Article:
The area and the name Castle Hill date back to the establishment of a government farm in 1801. In its early years, the Hills District area was home to New South Wales’ first school, first lunatic asylum as well as being a site of an early convict rebellion.
Nowadays, the suburb is one of Sydney’s more affluent areas, with buyers heading to the area to raise families and enjoy the benefits of living within easy reach of Sydney city, in a locale that still has somewhat of a ‘country’ feel.
If history interests you then read a previous article we wrote called Do you know the history of your Hills Shire suburb?
Today, we look at Castle Hill and its surround in terms of the residential development and discuss how, in some cases, history is now repeating itself.
The early farming days of Castle Hill
Like much of Sydney and its surrounds, Castle Hill was primarily a farming area. Castle Hill Government Farm took up a huge amount of space – it was roughly 14,000 hectares in size – and provided food for much of the colony. Early settlers introduced sheep, cattle, wheat and corn to the area, but the success of citrus trees saw farmers switch their focus to orchards and orange groves. Although much of this has gone today, it is celebrated in the annual Orange Blossom Festival.
In the early 20th century, attention turned more towards stone fruits and poultry farms, while the immigrants of World War II preferred to grow vegetables and flowers for market.
The end of the farming life was signalled in the 1950s, as urban development moved quickly, out from Sydney and up to the north. Nowadays, only a few hobby farms remain. Larger properties were subdivided as landowners looked to make a profit from their holdings and, again today, we are seeing the popularity of subdividing larger blocks.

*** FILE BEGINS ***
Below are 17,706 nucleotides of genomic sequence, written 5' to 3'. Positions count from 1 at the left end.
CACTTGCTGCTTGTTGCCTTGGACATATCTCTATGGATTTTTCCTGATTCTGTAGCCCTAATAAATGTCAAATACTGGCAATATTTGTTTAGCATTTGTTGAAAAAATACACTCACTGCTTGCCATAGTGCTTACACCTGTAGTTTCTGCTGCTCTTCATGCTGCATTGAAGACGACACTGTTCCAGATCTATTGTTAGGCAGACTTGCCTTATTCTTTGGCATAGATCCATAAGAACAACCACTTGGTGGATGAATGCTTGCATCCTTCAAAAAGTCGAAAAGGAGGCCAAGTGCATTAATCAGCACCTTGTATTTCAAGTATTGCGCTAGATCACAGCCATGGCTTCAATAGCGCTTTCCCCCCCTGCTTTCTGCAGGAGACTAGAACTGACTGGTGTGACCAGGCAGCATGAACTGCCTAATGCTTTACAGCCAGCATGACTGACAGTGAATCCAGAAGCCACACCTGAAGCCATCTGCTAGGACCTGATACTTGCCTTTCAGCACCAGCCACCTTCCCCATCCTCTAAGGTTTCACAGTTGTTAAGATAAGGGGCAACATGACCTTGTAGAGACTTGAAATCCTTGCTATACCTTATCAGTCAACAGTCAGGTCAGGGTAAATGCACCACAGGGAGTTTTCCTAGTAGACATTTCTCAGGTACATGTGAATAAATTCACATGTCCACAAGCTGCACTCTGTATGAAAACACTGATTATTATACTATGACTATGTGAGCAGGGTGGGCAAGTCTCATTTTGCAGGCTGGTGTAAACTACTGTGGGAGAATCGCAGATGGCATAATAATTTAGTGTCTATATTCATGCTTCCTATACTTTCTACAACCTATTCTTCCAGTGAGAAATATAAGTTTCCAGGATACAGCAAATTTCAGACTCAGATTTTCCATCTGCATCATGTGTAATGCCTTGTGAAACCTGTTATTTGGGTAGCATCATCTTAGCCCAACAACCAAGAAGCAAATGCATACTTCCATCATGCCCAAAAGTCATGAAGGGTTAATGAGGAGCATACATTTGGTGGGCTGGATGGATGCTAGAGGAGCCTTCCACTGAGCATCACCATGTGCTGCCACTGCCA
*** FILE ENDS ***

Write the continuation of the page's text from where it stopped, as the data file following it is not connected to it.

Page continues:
Transport and facilities around Castle Hill
The development of a road network around Castle Hill kicked off in 1826. Using convict labour, the construction of the Great North Road, which went to Baulkham Hills in the south and up to the Hawkesbury River in the north, was a major thoroughfare and led to the clamour for land grants nearby. Today, this is known as the Old Northern Road.
Public transport was also available. In 1910, the Parramatta tramline was extended to Castle Hill, which made the area more accessible for everyday people. This led to the subdivision of many farming estates adjacent to the tramline, and residential homes began to pop up.
Auctioneers and real estate agents in Castle Hill encouraged large farms to undertake subdivision plans to create smaller farm lots. Many of these plans still survive today in the state library, such as the 1922 auction of the Darcey Hey Estate.
The Darcy Hey Estate – which was surrounded by Castle Hill Road, Edward Street and Francis Street – was subdivided into 26 blocks. The advertisement for the auction boasted of ‘water laid on’ and a ‘frequent tram service past the estate’, as well as the ability to pay off the asking price within three years!
The tramline was short-lived, however, and replaced by heavy rail in 1924, preceding the arrival of electricity to the homes in Castle Hill by two years. Sewerage, however, wouldn’t arrive until 1977. And then, meeting the same fate as the tram, the train line lasted just shy of a decade and was closed in 1932. At which point cars and buses became more commonplace.
Then, in 2011, the need for public transport in such a built-up area was evident and planning for the North West Rail Link got underway. Access to the new station, which is due to open in 2019, will be available from the (heavily upgraded) Old Northern Road, originally built by convicts almost 200 years prior.
Once again, this new public transport link is fuelling a boom in property interest in the Castle Hill area. Making a perfect time to live, sell or buy into the new opportunities afforded in The Hills District.
Main image attributed to JW Lewin, courtesy of the Mitchell Library, State Library of NSW
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